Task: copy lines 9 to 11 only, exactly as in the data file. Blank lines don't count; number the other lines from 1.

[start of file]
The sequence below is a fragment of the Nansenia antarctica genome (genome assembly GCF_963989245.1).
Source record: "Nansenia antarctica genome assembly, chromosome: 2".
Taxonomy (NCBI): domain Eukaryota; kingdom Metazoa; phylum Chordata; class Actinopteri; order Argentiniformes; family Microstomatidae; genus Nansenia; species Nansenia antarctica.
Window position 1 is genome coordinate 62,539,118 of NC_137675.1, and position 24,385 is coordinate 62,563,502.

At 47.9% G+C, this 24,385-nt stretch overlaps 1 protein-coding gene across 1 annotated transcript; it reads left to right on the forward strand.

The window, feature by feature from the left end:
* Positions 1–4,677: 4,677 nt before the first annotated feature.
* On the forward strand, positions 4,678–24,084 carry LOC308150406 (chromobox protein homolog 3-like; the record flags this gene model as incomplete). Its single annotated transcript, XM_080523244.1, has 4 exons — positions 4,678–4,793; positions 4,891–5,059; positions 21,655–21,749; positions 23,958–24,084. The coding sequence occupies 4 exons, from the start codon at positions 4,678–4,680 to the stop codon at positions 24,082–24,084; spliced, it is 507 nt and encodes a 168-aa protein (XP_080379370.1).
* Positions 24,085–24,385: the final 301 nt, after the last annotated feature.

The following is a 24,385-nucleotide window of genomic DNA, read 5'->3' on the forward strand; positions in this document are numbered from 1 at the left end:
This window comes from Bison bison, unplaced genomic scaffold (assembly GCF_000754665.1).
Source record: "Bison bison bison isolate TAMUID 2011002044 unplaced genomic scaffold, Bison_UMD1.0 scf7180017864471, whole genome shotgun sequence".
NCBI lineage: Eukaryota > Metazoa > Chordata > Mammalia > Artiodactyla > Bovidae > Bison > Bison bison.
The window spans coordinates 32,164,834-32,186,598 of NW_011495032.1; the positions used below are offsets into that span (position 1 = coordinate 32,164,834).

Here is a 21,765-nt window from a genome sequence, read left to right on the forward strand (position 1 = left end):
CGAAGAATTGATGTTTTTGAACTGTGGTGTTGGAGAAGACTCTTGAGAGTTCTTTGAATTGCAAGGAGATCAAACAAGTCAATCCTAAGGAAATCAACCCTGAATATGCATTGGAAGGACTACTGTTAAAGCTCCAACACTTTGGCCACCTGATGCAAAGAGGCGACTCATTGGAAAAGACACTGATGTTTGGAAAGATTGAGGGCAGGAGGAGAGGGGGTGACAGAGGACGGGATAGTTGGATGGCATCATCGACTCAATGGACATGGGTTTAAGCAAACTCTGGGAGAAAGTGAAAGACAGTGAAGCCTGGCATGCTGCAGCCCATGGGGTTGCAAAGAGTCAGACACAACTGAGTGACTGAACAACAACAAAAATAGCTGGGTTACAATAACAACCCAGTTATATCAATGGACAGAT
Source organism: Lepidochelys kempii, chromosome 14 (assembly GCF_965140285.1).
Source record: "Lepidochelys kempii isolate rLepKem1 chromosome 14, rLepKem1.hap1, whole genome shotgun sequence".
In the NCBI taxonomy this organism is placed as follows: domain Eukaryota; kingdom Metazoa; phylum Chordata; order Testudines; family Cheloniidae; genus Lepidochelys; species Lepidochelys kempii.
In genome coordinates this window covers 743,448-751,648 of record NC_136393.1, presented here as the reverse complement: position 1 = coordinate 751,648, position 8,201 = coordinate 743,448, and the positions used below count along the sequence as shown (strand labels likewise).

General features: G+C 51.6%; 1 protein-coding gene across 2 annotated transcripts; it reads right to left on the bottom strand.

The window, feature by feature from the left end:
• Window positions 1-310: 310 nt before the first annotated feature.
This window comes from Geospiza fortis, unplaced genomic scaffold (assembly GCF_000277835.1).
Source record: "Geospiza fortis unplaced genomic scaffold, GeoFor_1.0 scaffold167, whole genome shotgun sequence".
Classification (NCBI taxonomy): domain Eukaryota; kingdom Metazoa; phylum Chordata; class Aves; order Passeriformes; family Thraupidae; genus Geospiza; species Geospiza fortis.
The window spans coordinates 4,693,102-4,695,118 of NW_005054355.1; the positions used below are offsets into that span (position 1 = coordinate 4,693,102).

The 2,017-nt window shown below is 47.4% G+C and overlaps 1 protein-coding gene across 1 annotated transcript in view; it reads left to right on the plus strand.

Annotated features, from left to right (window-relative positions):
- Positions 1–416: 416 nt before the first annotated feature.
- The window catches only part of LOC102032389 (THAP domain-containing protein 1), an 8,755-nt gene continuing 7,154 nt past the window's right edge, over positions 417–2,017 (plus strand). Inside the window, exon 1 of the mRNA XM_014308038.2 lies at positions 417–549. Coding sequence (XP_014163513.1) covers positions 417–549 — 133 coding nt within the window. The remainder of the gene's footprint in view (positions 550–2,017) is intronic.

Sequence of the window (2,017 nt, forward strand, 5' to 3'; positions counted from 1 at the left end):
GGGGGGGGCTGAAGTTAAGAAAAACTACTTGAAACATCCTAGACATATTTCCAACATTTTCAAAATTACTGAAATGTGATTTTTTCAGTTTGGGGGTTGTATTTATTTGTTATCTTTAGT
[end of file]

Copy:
* Positions 24,085–24,385: the final 301 nt, after the last annotated feature.

The following is a 24,385-nucleotide window of genomic DNA, read 5'->3' on the forward strand; positions in this document are numbered from 1 at the left end:
This window comes from Bison bison, unplaced genomic scaffold (assembly GCF_000754665.1).